Azilipix Studo ONE

High-resolution camera and wide-angle fisheye lens expand the possibilities of VR

There are more and more cameras that can shoot in 8K.

The higher resolution of the camera does not only make the image more precise.

For example, it will be possible to crop images shot at 8K and crop them out as 4K or HD images.

High resolution allows us to think of new ways of expression and systems.

We can see a similar trend in the VR field.

Studio.One (AZilPix)

One such system is Studio.One, a video system that combines an 8K camera and VR (wide-angle fisheye video), developed by AZilPix, a company spun out of Hasselt University in Belgium.

Features of Studio.One

Studio.One combines an 8K camera with an ultra wide angle fisheye lens such as the Entaniya Fisheye HAL250 for live events and sports coverage.

Fisheye video shot at high resolution can be expanded to VR format and viewed as VR video, or you can select any location in the video and crop it to display it as normal video.

By specifying multiple crop locations and adjusting the crop size, a single camera can be used to create images similar to conventional switching/live switchers.

You can move and zoom the crop position and add movement such as pan and tilt. This system is capable of producing variable images even with a fixed camera.

This makes it possible to produce dynamic images with dramatically fewer cameras than with conventional methods.

Here’s a video showing a case where Studio.One was used in a hockey game broadcast.

Such a method was difficult to achieve with conventional FHD and 4K cameras due to their insufficient resolution, but with the advent of cameras capable of shooting at resolutions exceeding 8K, it is now possible to display cropped images with sufficient resolution.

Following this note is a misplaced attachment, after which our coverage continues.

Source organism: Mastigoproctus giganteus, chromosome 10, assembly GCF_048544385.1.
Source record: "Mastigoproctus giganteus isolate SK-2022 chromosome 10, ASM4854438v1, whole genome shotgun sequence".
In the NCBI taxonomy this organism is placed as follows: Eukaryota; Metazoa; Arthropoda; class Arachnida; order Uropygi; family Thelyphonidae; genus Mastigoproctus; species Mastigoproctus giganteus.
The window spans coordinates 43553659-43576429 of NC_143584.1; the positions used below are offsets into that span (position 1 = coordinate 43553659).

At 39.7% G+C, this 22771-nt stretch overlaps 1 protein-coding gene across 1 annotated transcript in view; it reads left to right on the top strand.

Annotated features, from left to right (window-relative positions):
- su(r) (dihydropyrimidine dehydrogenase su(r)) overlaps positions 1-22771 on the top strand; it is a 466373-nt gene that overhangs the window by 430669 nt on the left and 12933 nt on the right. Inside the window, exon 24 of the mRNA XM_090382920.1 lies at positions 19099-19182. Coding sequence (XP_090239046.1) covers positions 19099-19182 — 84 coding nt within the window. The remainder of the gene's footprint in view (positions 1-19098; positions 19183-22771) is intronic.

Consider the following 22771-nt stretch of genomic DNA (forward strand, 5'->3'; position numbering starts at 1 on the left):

Of course, something similar can be achieved using existing 360-degree cameras, but in the case of compound cameras, stitching is required before deployment in VR format. When the subject approaches the camera, the stitching will be broken. These processes can cause latency issues in real-time live streaming.

High resolution camera and wide angle fisheye lens

These problems can be solved by using a simple one-camera system with a wide-angle fisheye lens.

You can hide inconvenient scenes with cropping.

In 360-degree video, there is a problem that even things that are inconvenient to show are sometimes shown because they are visible in all directions. For example, there are many things in the video that you don’t want to show, such as the cameraman filming.

One is that it is possible to remove the inconvenient parts from the crop and discard them.

Example of deployment in Studio.

A sample of the deployment using Studio.One has been published and is posted here.

The video above is the VR format video with cropping specified, and the video below is the video exported in HD.

Unfortunately, I don’t think this video was shot using the Entaniya Fisheye HAL250, but you can see how it allows for more variation in the video even with fewer cameras and a smaller crew.

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